It’s often early morning when we meet, you and I. Before anyone else – or even the possibility of anyone else – is there to see us. Though there’s nothing much for anyone to see. Only that in one glance of shared recognition, we see each other entirely. You and I. I and You. Workers on their way to work; father, mother, son, daughter – it doesn’t matter what homes we have come from or where we are going.
In a nondescript place owned by neither of us and common to both, we look each other in the eye, hold it for a moment (that look: comprehending, comprehensive). Then move on, never to meet again.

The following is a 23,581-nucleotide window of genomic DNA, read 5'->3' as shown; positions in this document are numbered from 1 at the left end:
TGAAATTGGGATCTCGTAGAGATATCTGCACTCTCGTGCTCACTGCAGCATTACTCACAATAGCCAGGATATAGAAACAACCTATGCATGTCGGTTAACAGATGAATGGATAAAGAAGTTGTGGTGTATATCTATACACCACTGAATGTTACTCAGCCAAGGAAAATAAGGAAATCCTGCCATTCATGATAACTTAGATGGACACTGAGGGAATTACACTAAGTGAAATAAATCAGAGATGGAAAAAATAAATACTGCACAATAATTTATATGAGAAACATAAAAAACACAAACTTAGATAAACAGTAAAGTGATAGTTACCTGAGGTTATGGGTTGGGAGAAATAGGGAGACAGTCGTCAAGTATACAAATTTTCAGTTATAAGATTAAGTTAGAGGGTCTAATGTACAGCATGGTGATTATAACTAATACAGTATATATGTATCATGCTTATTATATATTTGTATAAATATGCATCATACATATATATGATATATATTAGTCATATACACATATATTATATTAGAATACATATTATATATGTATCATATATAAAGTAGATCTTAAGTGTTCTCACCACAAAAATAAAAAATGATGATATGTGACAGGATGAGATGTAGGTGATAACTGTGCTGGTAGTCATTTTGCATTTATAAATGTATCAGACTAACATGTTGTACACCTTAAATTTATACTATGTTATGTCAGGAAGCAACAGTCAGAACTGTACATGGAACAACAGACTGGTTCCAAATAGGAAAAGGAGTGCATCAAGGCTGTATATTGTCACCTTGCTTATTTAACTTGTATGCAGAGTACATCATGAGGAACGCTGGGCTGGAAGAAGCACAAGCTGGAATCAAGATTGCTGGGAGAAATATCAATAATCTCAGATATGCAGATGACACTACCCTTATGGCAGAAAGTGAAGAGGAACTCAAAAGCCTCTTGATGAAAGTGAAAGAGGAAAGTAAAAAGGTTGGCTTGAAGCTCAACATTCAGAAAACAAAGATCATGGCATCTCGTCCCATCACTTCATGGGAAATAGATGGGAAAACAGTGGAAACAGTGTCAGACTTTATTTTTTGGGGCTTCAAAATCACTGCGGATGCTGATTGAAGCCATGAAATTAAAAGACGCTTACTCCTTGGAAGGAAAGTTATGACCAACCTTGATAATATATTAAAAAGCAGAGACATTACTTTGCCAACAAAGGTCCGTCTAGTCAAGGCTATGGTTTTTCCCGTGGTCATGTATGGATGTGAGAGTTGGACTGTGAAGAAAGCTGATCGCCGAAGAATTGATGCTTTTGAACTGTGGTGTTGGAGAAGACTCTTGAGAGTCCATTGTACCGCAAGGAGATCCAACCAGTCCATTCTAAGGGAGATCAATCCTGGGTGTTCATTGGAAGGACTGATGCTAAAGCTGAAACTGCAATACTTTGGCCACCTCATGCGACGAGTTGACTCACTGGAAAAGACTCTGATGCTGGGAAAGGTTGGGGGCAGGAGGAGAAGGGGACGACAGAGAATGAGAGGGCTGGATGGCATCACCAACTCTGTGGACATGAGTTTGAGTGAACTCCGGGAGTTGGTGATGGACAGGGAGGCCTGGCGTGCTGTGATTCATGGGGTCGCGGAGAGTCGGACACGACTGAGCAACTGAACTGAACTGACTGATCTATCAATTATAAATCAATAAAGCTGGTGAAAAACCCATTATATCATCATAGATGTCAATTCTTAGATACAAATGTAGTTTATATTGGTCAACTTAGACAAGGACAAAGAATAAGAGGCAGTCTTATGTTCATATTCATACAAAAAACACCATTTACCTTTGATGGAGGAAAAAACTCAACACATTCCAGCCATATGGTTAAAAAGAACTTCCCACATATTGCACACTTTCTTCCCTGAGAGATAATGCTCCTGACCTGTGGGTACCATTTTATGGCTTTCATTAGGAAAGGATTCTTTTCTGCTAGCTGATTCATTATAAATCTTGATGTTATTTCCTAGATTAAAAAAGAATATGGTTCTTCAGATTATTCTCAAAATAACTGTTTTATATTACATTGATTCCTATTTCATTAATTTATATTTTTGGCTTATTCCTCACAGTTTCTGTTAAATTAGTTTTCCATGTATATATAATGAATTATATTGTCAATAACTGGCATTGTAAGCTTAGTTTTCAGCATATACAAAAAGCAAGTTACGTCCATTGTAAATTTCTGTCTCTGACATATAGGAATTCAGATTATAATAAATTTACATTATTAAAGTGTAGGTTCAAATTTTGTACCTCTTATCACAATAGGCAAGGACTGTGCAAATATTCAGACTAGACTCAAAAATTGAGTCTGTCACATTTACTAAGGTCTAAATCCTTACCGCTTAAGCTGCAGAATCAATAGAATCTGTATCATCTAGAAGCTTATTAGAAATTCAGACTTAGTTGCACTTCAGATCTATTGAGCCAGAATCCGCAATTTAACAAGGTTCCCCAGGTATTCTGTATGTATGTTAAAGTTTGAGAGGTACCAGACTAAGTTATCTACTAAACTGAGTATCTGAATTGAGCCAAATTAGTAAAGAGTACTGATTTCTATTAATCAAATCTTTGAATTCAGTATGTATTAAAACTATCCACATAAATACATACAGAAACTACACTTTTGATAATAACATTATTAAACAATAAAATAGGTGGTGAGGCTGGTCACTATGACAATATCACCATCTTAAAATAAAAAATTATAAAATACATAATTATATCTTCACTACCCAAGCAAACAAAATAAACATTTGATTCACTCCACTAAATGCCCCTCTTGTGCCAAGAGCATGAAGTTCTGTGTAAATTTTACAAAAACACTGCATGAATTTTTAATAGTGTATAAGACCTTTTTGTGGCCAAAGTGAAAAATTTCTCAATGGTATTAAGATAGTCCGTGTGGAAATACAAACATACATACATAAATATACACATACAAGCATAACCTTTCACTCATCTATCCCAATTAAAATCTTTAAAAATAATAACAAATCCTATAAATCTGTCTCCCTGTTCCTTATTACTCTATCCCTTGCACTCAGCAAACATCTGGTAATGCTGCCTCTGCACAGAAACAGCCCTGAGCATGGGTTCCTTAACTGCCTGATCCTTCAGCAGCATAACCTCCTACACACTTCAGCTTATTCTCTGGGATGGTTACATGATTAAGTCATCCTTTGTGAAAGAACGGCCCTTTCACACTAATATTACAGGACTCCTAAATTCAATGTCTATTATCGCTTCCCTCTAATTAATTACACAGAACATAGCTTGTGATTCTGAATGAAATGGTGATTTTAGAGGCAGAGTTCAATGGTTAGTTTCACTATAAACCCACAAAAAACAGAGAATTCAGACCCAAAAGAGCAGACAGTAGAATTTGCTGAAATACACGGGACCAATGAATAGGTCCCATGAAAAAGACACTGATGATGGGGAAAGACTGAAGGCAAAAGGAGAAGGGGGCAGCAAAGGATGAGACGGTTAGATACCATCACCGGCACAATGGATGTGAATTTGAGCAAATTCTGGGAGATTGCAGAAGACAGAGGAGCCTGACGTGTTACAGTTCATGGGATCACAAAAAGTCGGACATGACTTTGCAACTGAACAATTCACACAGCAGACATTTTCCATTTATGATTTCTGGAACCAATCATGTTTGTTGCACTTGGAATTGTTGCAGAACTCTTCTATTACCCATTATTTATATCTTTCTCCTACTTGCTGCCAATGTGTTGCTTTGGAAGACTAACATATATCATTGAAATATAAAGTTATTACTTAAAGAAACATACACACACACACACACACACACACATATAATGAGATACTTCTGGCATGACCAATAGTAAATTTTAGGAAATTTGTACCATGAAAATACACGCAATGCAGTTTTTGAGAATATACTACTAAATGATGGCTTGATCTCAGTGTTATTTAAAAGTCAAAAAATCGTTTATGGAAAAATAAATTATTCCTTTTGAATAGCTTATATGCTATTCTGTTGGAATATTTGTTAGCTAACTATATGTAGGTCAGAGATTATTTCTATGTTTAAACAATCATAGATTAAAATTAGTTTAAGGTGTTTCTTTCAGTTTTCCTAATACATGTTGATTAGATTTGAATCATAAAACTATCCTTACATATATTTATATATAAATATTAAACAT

This journalism – if that’s what it is – aims to perform that look. The look between strangers who are not estranged. It is not a look of innocence or naivety; neither is it dismissive or destructive.
I want to hold you in my eyes, to see you for who you are. It’s only fair, then, that I should make myself open to the same kind of scrutiny – unstinting but also sympathetic.